* When you “deposit” your cash into your checking account, you are loaning your money to the bank. In return they give you a promise to pay you back (“account statement). As long as you can go to your bank and redeem cash for that promise on demand you feel safe “leaving your cash there”. However the bank knows on average people only withdraw 10% of their account in cash. Thus if you placed $1000 in cash into your account, they know you are unlikely to withdraw more than $100. They can lend $900 to other people. But In fact they can lend out $9000 since they know those people also will only redeem 10% of the promises they make. Thus from your $1000, an extra $8100 ($9000-$900) was created. This means there is more money in the system for the same number of goods, so money loses value. When people pay off their loans and save, this additional fake money disappears, so money gains value. This is called deflation. In “good times”, people buy stuff. Companies borrow money to expand and sell more stuff. This increases the money supply, causing inflation which makes money cheaper, which makes debts easier to pay off. In bad times, people don’t buy stuff. Companies can’t sell and go bankrupt, causing people to buy even less and pay off their debts. This reduces the money supply, making money harder to come by: deflation. To help the economy, governments should be countercyclical: spend in “bad times” and save in “good times”. Instead by following the herd, and imposing austerity and spending cuts, the government is guarantying more deflation and unemployment.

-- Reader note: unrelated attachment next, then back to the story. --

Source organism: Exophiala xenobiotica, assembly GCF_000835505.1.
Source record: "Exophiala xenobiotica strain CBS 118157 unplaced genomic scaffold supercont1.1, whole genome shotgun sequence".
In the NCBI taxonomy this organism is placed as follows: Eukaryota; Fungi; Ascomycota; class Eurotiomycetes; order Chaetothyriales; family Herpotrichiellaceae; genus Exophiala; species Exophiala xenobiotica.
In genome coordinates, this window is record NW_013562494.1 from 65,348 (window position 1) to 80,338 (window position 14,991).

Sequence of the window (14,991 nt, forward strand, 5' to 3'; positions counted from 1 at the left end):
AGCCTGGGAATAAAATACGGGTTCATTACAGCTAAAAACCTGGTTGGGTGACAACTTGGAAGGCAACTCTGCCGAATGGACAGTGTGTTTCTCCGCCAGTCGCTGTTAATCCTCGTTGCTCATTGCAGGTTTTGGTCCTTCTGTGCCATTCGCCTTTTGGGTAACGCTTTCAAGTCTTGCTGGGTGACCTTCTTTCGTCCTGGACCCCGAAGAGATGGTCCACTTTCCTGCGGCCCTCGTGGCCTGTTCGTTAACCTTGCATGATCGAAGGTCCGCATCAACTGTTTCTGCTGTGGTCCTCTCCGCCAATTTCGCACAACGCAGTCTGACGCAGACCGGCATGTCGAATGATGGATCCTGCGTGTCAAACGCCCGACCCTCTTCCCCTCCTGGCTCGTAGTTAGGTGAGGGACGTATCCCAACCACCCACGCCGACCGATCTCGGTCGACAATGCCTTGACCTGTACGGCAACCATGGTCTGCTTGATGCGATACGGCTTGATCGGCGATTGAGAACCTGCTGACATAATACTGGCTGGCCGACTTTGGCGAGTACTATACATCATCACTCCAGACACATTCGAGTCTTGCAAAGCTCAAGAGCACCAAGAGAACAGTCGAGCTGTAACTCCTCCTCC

* Austerity and reduced job prospects correlate with more “chaos” — murders, riots, strikes, etc: less law and order. If you want law and order, you don’t increase repression, you create a society in which people gain and support the system.

    b/ He does get it:

    * His corporate sponsors support him as long as he fights for their interests (no regulation of climate change). There’s no gain for him in accepting the scientific consensus. Plus, praying for rain appeals to his potential voters.
    * His electorate doesn’t understand what science is, but want to be right too.
    * His electorate doesn’t understand money, and believe everyone should suffer equally in bad times. However his rich sponsors know deflation is good for them. It means their money is worth more, and they can get more cheap employees more easily as the population fights for even smaller salaries.
    * His electorate believe there are good and bad people. Good people don’t upset the system on which good hardworking people depend. Anyone who threatens that systems deserves punishment. This means there is a giant difference between an evil wrong-doer and an innocent unborn child. His rich sponsors know that great inequality correlates with anti-social behavior which endangers them. More law and order to repress the population will protect them.